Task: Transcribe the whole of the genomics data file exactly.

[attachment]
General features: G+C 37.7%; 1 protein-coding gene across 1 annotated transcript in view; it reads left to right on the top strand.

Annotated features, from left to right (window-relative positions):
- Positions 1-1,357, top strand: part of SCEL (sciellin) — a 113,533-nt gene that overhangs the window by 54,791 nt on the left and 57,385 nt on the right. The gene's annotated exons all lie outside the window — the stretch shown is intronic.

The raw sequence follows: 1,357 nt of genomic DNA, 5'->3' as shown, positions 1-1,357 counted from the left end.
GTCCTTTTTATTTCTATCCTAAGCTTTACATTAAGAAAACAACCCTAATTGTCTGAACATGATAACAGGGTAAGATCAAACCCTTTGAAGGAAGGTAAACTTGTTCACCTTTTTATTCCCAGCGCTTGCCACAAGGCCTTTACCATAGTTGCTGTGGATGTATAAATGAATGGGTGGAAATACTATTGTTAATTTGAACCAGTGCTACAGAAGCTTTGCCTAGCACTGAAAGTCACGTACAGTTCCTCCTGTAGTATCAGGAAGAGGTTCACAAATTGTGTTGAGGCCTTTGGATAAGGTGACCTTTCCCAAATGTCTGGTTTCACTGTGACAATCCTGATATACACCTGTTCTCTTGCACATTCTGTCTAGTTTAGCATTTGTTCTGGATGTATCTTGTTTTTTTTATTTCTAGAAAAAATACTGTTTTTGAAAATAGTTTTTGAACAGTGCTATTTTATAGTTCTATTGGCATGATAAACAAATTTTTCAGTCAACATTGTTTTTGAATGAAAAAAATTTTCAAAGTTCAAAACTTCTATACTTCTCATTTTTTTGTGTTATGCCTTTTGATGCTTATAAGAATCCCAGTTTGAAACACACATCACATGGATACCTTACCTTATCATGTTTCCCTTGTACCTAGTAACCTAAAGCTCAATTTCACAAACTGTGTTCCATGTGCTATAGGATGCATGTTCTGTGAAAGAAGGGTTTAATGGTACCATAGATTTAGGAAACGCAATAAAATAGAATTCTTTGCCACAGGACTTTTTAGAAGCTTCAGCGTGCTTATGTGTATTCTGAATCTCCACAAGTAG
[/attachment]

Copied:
General features: G+C 37.7%; 1 protein-coding gene across 1 annotated transcript in view; it reads left to right on the top strand.

Annotated features, from left to right (window-relative positions):
- Positions 1-1,357, top strand: part of SCEL (sciellin) — a 113,533-nt gene that overhangs the window by 54,791 nt on the left and 57,385 nt on the right. The gene's annotated exons all lie outside the window — the stretch shown is intronic.

The raw sequence follows: 1,357 nt of genomic DNA, 5'->3' as shown, positions 1-1,357 counted from the left end.
GTCCTTTTTATTTCTATCCTAAGCTTTACATTAAGAAAACAACCCTAATTGTCTGAACATGATAACAGGGTAAGATCAAACCCTTTGAAGGAAGGTAAACTTGTTCACCTTTTTATTCCCAGCGCTTGCCACAAGGCCTTTACCATAGTTGCTGTGGATGTATAAATGAATGGGTGGAAATACTATTGTTAATTTGAACCAGTGCTACAGAAGCTTTGCCTAGCACTGAAAGTCACGTACAGTTCCTCCTGTAGTATCAGGAAGAGGTTCACAAATTGTGTTGAGGCCTTTGGATAAGGTGACCTTTCCCAAATGTCTGGTTTCACTGTGACAATCCTGATATACACCTGTTCTCTTGCACATTCTGTCTAGTTTAGCATTTGTTCTGGATGTATCTTGTTTTTTTTATTTCTAGAAAAAATACTGTTTTTGAAAATAGTTTTTGAACAGTGCTATTTTATAGTTCTATTGGCATGATAAACAAATTTTTCAGTCAACATTGTTTTTGAATGAAAAAAATTTTCAAAGTTCAAAACTTCTATACTTCTCATTTTTTTGTGTTATGCCTTTTGATGCTTATAAGAATCCCAGTTTGAAACACACATCACATGGATACCTTACCTTATCATGTTTCCCTTGTACCTAGTAACCTAAAGCTCAATTTCACAAACTGTGTTCCATGTGCTATAGGATGCATGTTCTGTGAAAGAAGGGTTTAATGGTACCATAGATTTAGGAAACGCAATAAAATAGAATTCTTTGCCACAGGACTTTTTAGAAGCTTCAGCGTGCTTATGTGTATTCTGAATCTCCACAAGTAG